• Value of Fish Exports, Selected Indian Ocean Countries, 2009-2012, in USD IO Country 2009 2010 2011 2012 India 1,412,385,626 2,163,676,018 3,211,757,854 3,282,148,106 Sri Lanka 179,205,964 171,580,646 195,270,992 204,744,589 Pakistan Data not available Data not available Data not available 292,204,684 Kenya 47,338,646 52,022,411 Data not available Data not available Mozambique Data not available Data not available Data not available 25,786,670 Comparison of India and Thailand India fish import: $68 million Thailand fish import: $2.8 billion Source: UN COMM TRADE Statistics, 2014
  • Global vessel size and distribution Source: FAO, State of the World Fisheries and Aquaculture 2012
  • Fisheries-related Challenges in the Indian Ocean • Inadequate stock assessment • Poor data collection • Resource threats from: overfishing, pollution, habitat destruction, illegal activities • Extreme environmental occurrence • Post-harvest losses due to lack of capacity • Lack of effective management for small-scale fisheries – Problem of overcapacity • Ineffective domestic fisheries management regime and legal framework • Lack of comprehensive regional approach or framework • Increasing international regulation on fish trade and IUU fishing
  • Emergence of Other Fisheries Issues with Regional Security Impact • Use of fishing vessels for acts of terrorism or other criminal activities • Involvement of organised criminal groups in illegal fishing, especially for high value species • Alleged harassment of fishing vessels by naval vessels in contested areas • Lack of international and regional legal and policy framework to address the above issues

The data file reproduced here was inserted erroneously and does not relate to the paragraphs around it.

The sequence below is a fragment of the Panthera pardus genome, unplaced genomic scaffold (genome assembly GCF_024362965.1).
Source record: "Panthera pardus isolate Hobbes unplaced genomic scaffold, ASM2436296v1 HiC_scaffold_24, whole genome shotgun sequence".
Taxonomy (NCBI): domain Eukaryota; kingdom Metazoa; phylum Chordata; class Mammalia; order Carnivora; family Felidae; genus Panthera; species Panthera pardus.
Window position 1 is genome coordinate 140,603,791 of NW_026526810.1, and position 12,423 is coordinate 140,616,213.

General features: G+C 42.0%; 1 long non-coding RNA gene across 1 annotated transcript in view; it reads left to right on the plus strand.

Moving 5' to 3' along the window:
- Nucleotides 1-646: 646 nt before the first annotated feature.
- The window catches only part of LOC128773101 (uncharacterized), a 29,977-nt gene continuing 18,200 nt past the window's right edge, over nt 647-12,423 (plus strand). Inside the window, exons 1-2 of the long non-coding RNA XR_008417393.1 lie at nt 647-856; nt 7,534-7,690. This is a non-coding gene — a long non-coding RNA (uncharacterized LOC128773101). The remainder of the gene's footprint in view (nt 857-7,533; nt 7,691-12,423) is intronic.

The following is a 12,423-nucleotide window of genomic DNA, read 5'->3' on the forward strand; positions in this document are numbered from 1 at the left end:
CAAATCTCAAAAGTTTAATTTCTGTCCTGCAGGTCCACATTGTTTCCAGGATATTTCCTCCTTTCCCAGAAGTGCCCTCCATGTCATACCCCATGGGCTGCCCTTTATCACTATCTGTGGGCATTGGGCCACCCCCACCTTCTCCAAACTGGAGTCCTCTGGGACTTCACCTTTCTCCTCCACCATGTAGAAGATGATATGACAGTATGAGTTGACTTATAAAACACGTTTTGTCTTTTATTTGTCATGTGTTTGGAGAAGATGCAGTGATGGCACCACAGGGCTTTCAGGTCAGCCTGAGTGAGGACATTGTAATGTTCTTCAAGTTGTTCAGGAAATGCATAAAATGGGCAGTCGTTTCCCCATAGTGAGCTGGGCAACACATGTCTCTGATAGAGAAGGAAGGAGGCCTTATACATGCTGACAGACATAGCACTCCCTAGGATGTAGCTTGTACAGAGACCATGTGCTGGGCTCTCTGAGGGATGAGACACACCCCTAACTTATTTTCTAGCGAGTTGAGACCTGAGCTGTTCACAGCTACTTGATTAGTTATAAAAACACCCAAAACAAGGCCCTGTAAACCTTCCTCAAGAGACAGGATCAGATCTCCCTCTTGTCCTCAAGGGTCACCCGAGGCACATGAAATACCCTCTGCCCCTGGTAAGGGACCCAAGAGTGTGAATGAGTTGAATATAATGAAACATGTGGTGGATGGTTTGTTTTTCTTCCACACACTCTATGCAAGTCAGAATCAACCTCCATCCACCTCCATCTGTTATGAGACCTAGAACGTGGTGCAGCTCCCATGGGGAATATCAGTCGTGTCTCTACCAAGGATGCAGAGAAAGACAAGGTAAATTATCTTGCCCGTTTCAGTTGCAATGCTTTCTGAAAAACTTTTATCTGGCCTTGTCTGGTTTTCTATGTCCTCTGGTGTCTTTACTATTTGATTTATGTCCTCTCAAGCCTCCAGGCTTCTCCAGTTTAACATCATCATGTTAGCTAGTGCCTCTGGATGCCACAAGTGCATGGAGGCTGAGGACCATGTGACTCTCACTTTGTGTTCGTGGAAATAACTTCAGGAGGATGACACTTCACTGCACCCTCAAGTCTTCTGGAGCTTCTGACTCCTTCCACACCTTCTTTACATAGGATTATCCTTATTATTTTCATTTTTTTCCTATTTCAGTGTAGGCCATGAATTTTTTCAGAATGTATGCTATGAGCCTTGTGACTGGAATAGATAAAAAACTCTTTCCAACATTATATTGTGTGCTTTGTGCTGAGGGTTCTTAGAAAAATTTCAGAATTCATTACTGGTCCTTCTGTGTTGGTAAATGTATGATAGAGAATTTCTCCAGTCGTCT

• The Indian Ocean in terms of regional fisheries policy and management Regional Fishery Bodies with Scientific and/or Policy Functions • Bay of Bengal Programme Inter-Governmental Organization (BOBP-IGO) • Regional Commission for Fisheries (RECOFI) • Regional Organization for the Conservation of the Environment of the Red Sea and Gulf of Aden (PERSGA) • Southwest Indian Ocean Fisheries Commission (SWIOFC) Regional Fishery Bodies with Management Functions (RFMOs) • Indian Ocean Tuna Commission (IOTC) • South Indian Ocean Fisheries Agreement (SIOFA) • (SWIOFC) Other regional fishery bodies: CCAMLR, APFIC